Is Noma Mexico worth the $600 price tag? (not to mention airfare+travel expenses)

What are your thoughts on food travel?

I’ve read that dining is becoming the main attraction for travelers and lots of restaurants are doing pop ups. Makes sense with the recent ‘retail apocalypse’ and consumers preferring to spend on experiences over things.

Do any of you travel exclusively for food or have sampled other tasting menus abroad? What was your experience?

Seems like the intensive labor and craft involved here makes it more than worth it: “Basically, a small army of beautiful and talented people put their hearts into every part of your meal. The entire team is about 140 people serving 70 guests per seating.”

I’ve never travelled overseas purely for dinner, although whenever we travel overseas, dinner is never far from our thoughts.

In terms of the expense of dinner, I find myself in two minds. We are celebrating a major wedding anniversary this year. On the day (and the day before), we are booked into a hotel that has a Michelin starred restaurant. Cost for the two nights will around £1000. We’re also treating ourselves to an expensive cruise (Oceania Cruises are known for the food). There will be little change from ten grand. So, it is not that we are averse to throwing money at food.

For my 6oth birthday, we had dinner at the Fat Duck, then rated third best in the world. The price was around £160 each, I think. We didnt blink. It’s recently reopened after a refurb and dinne ris now £265. We’ll not be going back. Dinner is not worth that, however good it is.

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Curious as to whether you keep a cut-off price in mind then of what dinner is absolutely worth? Or is it relative, of course, dependent on the occasion/type of food? Does craft or labor matter? What makes dinner worth it?

Price is relative to the occasion. Broadly speaking.

We have a number of places we visit with some regularity - maybe two or three times a year. They vary in price from a local bistro, which charges £19 for three courses, to a more upscale place where we had dinner a couple of weeks back where the bill topped £300 for the two of us.

The upscale places on the list may come into play for special occasions, as well as “routine” visits as mentioned. Outside of those, special occasion restaurants involve travel, so hotels costs become involved, as does transport, if we’re not driving (say if its a London place). Even though price is relative to the occasion, and I wouldnt exclude anywhere I really wanted to go, just on price, I suppose there is something of a cut off. I’ve said I’d baulk at the Fat Duck’s £265 but I wouldnt at their Michelin 3* neighbour, The Waterside, at just under £170. I’d be back to the latter in aheartbeat for a special meal.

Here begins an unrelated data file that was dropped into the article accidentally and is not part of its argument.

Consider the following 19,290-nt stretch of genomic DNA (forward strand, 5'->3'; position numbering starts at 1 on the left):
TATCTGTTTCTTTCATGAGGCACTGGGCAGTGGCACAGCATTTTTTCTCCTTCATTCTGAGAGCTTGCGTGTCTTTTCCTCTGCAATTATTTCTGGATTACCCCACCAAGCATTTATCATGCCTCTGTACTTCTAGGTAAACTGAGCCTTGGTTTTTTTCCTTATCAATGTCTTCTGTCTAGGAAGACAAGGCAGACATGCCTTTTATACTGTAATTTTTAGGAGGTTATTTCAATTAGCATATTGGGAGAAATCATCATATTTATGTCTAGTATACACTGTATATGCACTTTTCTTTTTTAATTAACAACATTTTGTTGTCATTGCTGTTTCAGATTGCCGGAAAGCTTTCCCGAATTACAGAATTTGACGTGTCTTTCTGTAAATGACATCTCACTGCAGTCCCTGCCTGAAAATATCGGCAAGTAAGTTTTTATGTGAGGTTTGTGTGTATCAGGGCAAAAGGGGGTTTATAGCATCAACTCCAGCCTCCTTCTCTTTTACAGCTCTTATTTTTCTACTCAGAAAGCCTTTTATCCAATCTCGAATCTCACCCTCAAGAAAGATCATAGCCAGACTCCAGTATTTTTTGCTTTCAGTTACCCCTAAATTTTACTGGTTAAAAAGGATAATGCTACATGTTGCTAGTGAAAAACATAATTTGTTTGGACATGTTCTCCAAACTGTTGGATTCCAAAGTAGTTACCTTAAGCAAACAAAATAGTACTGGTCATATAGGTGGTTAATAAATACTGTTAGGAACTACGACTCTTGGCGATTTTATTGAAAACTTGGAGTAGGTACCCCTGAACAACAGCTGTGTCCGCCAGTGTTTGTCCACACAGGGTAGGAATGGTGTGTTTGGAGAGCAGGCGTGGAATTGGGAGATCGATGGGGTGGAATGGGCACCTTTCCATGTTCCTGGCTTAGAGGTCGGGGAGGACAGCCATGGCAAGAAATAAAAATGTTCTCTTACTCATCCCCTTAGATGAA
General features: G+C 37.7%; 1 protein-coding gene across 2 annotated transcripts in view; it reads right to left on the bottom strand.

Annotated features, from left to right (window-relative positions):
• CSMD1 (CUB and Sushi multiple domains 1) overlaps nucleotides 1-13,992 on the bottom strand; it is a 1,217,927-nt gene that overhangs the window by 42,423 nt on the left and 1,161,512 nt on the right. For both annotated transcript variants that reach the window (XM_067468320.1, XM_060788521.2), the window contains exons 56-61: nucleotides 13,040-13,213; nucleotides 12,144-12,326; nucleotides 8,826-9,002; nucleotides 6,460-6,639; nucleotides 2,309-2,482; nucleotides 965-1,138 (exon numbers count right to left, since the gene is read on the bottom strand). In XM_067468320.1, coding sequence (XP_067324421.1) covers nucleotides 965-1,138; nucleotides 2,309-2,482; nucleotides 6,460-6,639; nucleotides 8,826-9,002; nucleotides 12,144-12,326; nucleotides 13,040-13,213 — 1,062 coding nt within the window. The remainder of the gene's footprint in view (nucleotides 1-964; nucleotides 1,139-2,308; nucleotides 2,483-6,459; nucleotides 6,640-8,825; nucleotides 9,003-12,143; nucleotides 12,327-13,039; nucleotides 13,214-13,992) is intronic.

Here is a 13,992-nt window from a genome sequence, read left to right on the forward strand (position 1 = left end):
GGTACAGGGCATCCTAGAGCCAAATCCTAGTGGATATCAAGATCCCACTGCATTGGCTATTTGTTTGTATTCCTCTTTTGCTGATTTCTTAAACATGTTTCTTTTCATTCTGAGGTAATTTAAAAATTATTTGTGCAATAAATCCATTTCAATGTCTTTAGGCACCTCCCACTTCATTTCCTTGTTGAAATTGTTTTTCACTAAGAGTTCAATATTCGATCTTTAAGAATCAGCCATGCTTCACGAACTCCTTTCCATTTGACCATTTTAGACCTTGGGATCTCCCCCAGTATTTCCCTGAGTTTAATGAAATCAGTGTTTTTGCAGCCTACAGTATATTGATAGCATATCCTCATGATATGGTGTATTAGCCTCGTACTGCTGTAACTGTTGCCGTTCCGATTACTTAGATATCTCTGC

Relating to your thread title, we’ve never really considered Noma. I can fly there in less than 2 hours - quicker than I can drive to the Waterside and about the same as the train time to London. But it was too expensive, too much of a faff to make reservations. And, truth be told, I’m not sure I would enjoy the food as much as I think I should at that cost. There’s something about wanting simpler food, done really well. Give me three superb courses, maybe throw in a couple of snacks to start, a pre-dessert and some petit fours with the coffee, and I’m going to be a happier camper than eating a 20 course tasting menu.

You’ve posted identically worded queries on at least three sites, and it’s your first post on all three. Are you working on an article?

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Not exactly, I’ve been learning a lot about the fine dining scene recently and been doing a lot of thinking about how it relates to broader consumer trends, so want to discuss with people who have more first hand experience / thoughts. Some other articles along the same lines for some food for thought:

https://skift.com/2017/04/04/dining-is-quickly-becoming-the-main-attraction-for-global-travelers/

http://www.businessinsider.com/the-retail-apocalypse-has-officially-descended-on-america-2017-3 (“people are now devoting bigger shares of their wallets to restaurants, travel, and technology than ever before, while spending less on apparel and accessories”)

This article I found really eye opening^

Ah, your last commentary about preferring simpler food done very well makes me think about the kind of discussions that occur around other fields; for example high fashion and contemporary art.

The article exists.

Is Noma Mexico Worth Its $870 Price Tag?